Death, as Measured in Hz

 

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Contest Finalist

Death, as Measured in Hz

Tran Quynh Nguyên & Tran Quynh Anh

Within the cacophony osmosed into the hospital’s flaky and yellow-stained walls, grandma pretended to close her eyes and teleported to another land. Pervasive smells of anti-septic, half-used soap bars, hand sanitizers, and flesh-biting air conditioners deluded people into thinking it was not summer. The night was as thick as mire. Glimmers from squeaky bulbs blanched the rusted bed frames, lying on which my grandmother curling like a baby in her last crib, bedsheets swaddling her caroused skin scattered with dark brown age spots, bundles of red and green wires tugging her silver lanugo. She breathed in puffy gurgles under ventilators and dreamed to hushed croons of monotone beeps. She died at so many frequencies: relentless screeches of cicadas, supersonic heat of midsummer, popping sizzles of effervescent tablets, whining white noise of her bedtime radio, suffocating ticking of the wall clock. We all prostrated around her bed, squishing her arms to the tempo of “Bà ơi” yowls. And the electrocardiogram in the corner. Listen closely – it was blaring out staccato notes in folk dance songs grandma once taught me on the piano. No matter how sparsely – they are a reminder that there were sounds at living frequency within these four brick walls, at least for this moment.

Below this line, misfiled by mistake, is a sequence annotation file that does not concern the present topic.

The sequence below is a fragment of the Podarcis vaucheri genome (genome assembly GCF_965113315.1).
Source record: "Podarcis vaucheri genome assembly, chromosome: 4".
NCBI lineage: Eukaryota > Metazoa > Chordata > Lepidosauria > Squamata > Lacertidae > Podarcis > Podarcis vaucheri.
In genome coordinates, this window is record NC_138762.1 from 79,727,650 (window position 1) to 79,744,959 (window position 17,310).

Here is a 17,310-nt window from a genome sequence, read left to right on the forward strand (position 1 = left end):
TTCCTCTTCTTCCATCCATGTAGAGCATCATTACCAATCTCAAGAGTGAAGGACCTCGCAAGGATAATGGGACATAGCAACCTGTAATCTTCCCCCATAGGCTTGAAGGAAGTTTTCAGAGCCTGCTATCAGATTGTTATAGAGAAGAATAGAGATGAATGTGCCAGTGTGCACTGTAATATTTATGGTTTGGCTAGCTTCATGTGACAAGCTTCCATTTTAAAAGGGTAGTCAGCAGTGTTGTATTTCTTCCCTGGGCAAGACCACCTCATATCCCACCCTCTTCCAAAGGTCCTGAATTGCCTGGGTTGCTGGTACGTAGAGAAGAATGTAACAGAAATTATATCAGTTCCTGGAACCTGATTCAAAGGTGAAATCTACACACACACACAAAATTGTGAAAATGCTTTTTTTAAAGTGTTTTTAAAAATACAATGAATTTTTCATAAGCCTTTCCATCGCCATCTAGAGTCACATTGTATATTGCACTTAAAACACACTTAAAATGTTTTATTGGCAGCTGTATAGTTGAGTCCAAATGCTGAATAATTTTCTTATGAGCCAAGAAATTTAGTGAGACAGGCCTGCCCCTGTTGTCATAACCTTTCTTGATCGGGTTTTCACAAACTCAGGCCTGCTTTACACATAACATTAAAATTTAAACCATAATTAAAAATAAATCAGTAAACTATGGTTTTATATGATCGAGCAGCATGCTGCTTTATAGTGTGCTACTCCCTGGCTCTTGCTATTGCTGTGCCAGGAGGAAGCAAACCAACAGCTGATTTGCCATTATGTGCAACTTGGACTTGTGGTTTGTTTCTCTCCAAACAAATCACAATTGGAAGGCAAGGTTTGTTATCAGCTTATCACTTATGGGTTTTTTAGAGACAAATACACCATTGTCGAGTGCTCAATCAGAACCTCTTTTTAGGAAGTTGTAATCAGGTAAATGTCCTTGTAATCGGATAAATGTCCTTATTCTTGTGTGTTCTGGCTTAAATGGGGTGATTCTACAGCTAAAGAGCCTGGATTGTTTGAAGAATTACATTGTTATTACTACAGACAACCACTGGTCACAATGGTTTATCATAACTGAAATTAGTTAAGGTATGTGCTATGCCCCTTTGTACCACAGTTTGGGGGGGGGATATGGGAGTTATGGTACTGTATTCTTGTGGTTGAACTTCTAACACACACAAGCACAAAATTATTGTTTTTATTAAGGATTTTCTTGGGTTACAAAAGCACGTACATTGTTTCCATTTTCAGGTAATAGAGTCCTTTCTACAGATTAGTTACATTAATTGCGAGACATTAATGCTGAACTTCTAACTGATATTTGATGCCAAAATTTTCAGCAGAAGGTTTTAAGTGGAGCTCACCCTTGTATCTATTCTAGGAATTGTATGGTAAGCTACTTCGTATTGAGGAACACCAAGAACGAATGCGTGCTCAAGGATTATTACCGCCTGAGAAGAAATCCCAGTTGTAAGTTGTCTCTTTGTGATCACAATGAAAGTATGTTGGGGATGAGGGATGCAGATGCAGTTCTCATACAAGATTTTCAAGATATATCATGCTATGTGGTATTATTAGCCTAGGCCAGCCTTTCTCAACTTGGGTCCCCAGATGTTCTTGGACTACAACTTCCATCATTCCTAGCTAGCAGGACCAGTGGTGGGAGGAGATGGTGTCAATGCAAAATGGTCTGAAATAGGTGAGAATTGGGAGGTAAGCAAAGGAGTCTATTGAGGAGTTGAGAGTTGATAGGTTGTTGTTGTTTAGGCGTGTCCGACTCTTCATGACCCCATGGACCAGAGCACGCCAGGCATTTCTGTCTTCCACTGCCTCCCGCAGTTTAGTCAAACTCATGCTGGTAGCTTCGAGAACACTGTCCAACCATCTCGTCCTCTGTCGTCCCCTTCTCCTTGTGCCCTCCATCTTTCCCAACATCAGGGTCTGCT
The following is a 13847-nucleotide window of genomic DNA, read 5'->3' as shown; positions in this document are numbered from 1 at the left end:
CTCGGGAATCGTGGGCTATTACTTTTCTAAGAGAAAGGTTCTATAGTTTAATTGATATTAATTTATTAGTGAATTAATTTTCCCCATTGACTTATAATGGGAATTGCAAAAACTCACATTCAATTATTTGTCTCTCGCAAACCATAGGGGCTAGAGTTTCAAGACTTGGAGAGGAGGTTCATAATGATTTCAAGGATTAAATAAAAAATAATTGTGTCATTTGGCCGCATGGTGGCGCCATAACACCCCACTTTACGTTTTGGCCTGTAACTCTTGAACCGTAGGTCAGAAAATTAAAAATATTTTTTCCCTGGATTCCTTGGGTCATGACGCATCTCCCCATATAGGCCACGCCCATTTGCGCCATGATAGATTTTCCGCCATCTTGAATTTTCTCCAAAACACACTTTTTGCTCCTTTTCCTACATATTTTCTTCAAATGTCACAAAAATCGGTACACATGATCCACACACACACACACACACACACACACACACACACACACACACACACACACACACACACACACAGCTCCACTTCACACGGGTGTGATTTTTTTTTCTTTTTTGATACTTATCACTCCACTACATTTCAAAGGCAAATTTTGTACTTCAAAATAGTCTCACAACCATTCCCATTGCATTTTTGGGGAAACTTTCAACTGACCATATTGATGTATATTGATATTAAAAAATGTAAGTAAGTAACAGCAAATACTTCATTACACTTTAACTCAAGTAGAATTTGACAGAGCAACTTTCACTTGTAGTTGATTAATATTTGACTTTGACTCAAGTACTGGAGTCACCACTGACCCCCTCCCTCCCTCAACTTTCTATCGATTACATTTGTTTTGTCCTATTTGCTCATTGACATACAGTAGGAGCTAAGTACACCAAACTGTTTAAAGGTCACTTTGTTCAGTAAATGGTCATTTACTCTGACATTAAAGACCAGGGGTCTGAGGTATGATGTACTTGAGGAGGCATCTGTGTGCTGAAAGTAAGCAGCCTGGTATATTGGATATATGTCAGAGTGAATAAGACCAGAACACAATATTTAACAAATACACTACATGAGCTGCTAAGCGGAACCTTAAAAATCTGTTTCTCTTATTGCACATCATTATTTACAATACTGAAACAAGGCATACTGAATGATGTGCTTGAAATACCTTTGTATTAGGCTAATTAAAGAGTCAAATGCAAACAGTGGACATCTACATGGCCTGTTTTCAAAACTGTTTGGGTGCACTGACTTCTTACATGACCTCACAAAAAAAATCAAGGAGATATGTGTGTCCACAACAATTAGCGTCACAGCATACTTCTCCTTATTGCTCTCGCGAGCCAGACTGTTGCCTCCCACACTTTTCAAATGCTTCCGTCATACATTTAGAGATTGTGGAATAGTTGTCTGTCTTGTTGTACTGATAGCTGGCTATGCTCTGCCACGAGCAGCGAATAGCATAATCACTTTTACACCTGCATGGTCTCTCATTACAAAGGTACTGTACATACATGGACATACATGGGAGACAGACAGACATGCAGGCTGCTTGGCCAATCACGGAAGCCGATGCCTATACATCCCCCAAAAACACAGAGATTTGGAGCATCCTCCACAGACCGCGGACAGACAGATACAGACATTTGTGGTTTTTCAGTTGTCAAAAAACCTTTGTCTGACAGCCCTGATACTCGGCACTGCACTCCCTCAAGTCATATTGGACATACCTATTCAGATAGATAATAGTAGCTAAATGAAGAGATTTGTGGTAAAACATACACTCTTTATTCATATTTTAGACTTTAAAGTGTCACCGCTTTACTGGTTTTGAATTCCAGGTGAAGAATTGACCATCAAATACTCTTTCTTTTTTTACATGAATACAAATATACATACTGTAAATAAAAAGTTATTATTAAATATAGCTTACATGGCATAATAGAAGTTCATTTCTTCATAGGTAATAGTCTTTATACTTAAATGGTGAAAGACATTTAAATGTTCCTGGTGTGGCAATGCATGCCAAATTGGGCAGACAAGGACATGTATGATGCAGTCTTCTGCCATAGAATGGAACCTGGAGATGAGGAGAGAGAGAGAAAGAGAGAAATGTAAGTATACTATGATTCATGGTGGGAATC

death waves us back to
shore it’s our daily habit
we rebirth at dawn.

*Bàơi means “Oh grandmother!” in Vietnamese.
 
 

Tran Quynh Nguyen is a writer from Hanoi, Vietnam. She likes listening to R&B and mellow pink skies more than anything.

Tran Quynh Anh is a writer from Hanoi, Vietnam. She is a graduate at RMIT University. She loves painting flowers and watering her avocado plants, and playing balloon fights with her annoying sister, Quynh Nguyen.